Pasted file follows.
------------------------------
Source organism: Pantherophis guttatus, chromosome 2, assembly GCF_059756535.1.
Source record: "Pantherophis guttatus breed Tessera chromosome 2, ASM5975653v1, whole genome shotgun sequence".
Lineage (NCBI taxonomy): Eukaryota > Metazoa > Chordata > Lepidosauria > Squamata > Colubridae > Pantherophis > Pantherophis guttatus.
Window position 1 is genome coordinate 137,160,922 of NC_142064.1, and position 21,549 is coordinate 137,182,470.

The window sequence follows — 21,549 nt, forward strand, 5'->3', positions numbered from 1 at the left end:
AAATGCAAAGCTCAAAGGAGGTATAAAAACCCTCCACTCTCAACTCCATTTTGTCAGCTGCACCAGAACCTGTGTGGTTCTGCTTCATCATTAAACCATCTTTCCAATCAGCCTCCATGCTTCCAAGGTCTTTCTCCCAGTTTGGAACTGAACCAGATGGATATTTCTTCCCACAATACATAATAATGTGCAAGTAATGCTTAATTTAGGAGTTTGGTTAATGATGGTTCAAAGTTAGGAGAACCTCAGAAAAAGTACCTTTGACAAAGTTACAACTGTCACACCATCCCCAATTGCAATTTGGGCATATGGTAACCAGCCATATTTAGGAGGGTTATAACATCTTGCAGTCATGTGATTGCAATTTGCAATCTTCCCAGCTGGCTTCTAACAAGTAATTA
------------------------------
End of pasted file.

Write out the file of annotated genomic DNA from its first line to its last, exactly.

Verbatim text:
Source organism: Pantherophis guttatus, chromosome 2, assembly GCF_059756535.1.
Source record: "Pantherophis guttatus breed Tessera chromosome 2, ASM5975653v1, whole genome shotgun sequence".
Lineage (NCBI taxonomy): Eukaryota > Metazoa > Chordata > Lepidosauria > Squamata > Colubridae > Pantherophis > Pantherophis guttatus.
Window position 1 is genome coordinate 137,160,922 of NC_142064.1, and position 21,549 is coordinate 137,182,470.

The window sequence follows — 21,549 nt, forward strand, 5'->3', positions numbered from 1 at the left end:
AAATGCAAAGCTCAAAGGAGGTATAAAAACCCTCCACTCTCAACTCCATTTTGTCAGCTGCACCAGAACCTGTGTGGTTCTGCTTCATCATTAAACCATCTTTCCAATCAGCCTCCATGCTTCCAAGGTCTTTCTCCCAGTTTGGAACTGAACCAGATGGATATTTCTTCCCACAATACATAATAATGTGCAAGTAATGCTTAATTTAGGAGTTTGGTTAATGATGGTTCAAAGTTAGGAGAACCTCAGAAAAAGTACCTTTGACAAAGTTACAACTGTCACACCATCCCCAATTGCAATTTGGGCATATGGTAACCAGCCATATTTAGGAGGGTTATAACATCTTGCAGTCATGTGATTGCAATTTGCAATCTTCCCAGCTGGCTTCTAACAAGTAATTA